Nikolas Cruz, 19, who authorities say gunned down 17 at a Florida high school Wednesday. (Photo by Susan Stocker - Pool/Getty Images)
BOSTON (WBZ-AM) -- After the suspect in Wednesday's school shooting in Parkland, Florida was revealed to have ties to a white nationalist group, WBZ NewsRadio 1030's Laurie Kirby talked to Middlesex Community College's Homeland Security Director, Terry Downes, about the charges against the gunman--as well as what comes next.
Terry Downes on Calling Mass School Shootings 'Terrorism'
"It depends on the definition that you're dealing with, and I know that that gets legalistic and people get a little frustrated with that. Every terrible crime is not necessarily a terrorist crime ... what you have to do is look and see how Congress has defined what terrorism is, and then see if that definition applies to this particular situation."
On suspected gunman's ties to white nationalist militia
"If that is the case--and I'm not particularly familiar with the Republic of Florida movement [the group Cruz belonged to]--but assuming that that is a movement, then what would likely happen is that the police who responded always work these days with joint terrorism task forces. The regional joint terrorism task force for south Florida will take a look at this situation, see if it matches up with existing definitions of activity that may be fairly described as domestic terrorism based on the kind of activity that took place and the affiliation that this fellow has with that organization."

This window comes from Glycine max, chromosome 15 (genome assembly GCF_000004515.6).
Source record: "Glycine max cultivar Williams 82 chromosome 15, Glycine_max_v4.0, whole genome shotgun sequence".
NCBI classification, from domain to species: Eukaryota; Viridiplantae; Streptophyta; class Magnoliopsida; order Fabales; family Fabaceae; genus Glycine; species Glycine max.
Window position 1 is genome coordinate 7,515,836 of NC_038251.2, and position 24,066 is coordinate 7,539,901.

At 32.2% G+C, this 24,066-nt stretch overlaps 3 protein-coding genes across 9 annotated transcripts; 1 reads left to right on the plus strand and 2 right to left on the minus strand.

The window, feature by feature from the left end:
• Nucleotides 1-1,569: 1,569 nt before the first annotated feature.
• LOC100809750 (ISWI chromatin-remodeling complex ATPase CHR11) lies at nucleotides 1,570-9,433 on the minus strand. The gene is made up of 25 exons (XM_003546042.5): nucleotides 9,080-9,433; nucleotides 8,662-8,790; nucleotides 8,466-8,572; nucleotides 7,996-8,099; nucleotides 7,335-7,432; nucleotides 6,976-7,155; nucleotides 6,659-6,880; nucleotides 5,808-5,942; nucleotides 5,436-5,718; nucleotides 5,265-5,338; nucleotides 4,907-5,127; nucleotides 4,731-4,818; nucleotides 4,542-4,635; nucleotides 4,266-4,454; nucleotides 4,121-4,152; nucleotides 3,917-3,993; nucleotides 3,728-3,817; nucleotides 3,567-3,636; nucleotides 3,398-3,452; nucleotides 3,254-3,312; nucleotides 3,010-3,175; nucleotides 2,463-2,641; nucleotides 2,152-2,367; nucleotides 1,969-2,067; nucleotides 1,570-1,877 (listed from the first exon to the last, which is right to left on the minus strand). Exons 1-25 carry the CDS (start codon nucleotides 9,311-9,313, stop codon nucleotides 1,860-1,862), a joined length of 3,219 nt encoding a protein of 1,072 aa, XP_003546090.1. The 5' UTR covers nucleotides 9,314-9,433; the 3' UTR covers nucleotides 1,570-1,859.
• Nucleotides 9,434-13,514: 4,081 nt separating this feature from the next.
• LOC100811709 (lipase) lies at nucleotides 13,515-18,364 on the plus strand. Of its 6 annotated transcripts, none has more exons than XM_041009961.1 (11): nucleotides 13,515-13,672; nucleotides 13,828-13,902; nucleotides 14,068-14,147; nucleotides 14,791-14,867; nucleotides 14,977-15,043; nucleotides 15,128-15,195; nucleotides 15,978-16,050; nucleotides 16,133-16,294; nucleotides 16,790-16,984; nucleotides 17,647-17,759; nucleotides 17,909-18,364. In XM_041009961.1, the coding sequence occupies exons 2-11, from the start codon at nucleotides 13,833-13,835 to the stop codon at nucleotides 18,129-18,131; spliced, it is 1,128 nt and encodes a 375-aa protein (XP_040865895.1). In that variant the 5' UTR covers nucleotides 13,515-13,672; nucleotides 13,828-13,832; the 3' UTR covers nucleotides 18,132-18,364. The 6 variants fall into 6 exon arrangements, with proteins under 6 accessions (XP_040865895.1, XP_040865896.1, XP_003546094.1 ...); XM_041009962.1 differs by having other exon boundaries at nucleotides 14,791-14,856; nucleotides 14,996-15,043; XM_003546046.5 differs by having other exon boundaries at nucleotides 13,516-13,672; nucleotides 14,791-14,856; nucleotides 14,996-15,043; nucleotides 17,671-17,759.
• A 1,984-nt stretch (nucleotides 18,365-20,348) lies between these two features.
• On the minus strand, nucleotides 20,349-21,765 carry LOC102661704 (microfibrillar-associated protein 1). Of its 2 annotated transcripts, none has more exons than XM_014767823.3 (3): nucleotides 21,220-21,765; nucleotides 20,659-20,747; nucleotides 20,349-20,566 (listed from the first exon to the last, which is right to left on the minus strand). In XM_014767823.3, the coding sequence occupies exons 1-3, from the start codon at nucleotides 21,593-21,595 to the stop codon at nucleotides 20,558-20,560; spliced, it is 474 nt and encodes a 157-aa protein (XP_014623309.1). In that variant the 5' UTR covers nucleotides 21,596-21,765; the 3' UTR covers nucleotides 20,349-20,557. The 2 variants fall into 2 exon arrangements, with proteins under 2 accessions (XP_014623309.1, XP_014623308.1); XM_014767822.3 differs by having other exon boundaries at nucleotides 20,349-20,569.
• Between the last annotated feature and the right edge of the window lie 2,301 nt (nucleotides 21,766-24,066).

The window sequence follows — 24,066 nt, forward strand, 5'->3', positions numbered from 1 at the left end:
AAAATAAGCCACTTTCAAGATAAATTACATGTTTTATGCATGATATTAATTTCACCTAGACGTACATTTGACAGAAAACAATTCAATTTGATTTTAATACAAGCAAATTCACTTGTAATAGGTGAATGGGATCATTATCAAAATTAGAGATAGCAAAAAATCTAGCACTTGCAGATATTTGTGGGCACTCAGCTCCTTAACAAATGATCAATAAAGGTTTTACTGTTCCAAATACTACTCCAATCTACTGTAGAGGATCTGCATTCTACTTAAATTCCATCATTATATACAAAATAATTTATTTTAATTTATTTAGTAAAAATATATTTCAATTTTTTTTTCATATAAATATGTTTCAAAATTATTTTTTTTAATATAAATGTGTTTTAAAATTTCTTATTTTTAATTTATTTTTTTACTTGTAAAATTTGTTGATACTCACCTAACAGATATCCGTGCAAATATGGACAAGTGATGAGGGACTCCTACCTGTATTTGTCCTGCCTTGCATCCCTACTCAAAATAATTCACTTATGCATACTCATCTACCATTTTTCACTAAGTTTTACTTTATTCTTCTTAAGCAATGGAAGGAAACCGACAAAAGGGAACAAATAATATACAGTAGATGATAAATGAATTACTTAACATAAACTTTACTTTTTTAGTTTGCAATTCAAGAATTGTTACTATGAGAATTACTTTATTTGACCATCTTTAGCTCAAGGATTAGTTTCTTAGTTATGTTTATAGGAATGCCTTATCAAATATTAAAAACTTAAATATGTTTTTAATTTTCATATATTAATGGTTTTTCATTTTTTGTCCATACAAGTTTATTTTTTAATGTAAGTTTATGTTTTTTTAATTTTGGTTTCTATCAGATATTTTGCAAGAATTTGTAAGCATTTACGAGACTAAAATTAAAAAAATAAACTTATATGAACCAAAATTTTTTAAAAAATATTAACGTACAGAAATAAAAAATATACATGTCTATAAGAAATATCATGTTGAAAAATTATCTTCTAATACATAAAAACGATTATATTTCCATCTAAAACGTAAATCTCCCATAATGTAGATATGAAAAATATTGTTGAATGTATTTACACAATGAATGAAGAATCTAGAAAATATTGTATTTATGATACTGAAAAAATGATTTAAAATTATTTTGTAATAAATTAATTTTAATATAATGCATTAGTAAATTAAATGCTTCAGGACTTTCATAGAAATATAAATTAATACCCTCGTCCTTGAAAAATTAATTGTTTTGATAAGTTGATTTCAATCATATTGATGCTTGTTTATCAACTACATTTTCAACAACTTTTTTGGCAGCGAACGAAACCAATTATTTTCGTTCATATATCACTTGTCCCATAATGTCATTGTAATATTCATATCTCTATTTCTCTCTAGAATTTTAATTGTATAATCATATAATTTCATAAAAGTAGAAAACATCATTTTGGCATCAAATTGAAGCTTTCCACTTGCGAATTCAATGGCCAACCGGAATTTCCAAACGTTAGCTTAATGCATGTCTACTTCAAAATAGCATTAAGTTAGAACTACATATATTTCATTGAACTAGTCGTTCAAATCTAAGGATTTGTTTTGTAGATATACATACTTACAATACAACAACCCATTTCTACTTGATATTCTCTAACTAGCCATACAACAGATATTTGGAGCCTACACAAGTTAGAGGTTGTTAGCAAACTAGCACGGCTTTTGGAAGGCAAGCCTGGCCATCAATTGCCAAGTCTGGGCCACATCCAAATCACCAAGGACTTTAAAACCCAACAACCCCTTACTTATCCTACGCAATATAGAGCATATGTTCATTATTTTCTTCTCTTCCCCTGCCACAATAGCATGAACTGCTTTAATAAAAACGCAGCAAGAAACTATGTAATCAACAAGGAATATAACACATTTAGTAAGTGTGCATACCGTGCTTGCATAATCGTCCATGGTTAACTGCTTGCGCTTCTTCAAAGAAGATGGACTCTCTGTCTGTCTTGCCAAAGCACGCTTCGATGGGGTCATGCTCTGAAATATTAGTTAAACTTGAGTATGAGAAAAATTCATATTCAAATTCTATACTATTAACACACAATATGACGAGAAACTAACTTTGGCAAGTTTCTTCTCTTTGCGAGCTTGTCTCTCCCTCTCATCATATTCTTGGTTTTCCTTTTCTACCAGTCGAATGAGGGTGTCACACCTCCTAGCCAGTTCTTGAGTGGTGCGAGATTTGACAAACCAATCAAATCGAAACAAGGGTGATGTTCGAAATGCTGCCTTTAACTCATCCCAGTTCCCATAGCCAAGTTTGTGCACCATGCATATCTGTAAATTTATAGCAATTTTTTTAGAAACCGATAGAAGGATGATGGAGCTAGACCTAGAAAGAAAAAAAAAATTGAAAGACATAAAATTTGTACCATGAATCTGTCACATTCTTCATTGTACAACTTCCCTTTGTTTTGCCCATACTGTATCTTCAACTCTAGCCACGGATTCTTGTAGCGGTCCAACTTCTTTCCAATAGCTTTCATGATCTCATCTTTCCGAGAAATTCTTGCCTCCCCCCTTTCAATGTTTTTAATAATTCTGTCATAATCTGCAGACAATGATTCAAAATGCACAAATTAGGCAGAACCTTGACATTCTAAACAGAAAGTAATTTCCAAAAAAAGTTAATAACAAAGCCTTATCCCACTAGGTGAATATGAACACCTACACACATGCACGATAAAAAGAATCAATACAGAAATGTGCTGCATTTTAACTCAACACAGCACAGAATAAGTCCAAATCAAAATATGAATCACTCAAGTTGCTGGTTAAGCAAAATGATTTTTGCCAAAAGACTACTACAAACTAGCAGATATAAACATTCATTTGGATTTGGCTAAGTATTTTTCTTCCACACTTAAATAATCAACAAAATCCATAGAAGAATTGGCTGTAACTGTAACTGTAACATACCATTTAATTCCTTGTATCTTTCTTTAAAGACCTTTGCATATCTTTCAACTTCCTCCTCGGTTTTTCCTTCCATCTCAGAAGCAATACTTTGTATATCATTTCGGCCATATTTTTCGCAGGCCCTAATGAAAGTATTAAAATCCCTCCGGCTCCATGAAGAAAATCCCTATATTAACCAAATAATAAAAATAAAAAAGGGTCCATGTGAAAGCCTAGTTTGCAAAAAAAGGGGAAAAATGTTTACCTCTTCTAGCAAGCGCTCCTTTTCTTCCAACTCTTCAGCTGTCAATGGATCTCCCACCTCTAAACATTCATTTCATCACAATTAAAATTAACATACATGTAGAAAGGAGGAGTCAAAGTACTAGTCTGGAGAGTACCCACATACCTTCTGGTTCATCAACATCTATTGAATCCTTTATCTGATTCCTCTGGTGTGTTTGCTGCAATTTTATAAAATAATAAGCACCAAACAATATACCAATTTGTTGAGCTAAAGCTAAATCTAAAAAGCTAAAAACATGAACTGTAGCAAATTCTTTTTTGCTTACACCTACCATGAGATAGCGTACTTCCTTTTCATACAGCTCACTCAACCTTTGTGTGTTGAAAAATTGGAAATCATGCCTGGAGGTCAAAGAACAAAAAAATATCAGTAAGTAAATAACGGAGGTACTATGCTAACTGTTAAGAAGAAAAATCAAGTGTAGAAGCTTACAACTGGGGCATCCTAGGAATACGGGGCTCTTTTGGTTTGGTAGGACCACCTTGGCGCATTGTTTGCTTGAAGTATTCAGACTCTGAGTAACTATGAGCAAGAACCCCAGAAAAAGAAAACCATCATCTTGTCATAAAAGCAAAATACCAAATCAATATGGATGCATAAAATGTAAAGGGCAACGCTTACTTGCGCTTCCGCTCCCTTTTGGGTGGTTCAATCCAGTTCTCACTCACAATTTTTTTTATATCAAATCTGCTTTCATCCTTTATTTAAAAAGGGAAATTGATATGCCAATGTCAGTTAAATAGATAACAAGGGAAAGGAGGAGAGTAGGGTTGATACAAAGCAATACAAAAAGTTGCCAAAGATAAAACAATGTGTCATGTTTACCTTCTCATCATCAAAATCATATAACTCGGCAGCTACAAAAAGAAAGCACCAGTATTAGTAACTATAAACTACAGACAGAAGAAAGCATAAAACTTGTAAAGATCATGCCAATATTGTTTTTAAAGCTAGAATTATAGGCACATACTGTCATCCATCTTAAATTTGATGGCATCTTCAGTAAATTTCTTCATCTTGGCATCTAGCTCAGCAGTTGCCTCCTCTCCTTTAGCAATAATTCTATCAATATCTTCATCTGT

"If they feel there is good evidence that he was inspired by US-based extremist ideologies and movements, then it could be referred to whichever federal agency is most appropriate. That might be the FBI, it might be, certainly here where there were firearms involved, good chance it would be the ATF--and then the question would be, at what level should he be indicted?"
On whether or not Americans are threatened more from within than without
"Most of the terrorist activity that takes place in this country is based on so-called domestic terrorism. Certainly the Oklahoma City bombing is the best example of that. The people involved in that were purely domestic terrorists. The threat from religious and commonly Islamic extremist terrorists is very well known, there's a war going on to combat it. So most people think of terrorism in terms of coming from that side of the aisle--but in actual numbers, most of the terrorism that we see in the United States is based on domestic terrorist considerations."
Kirby and Downes also discussed the court process to come, the charges that Cruz is facing, and what charges may be added.
Listen to Downes and Kirby's full interview: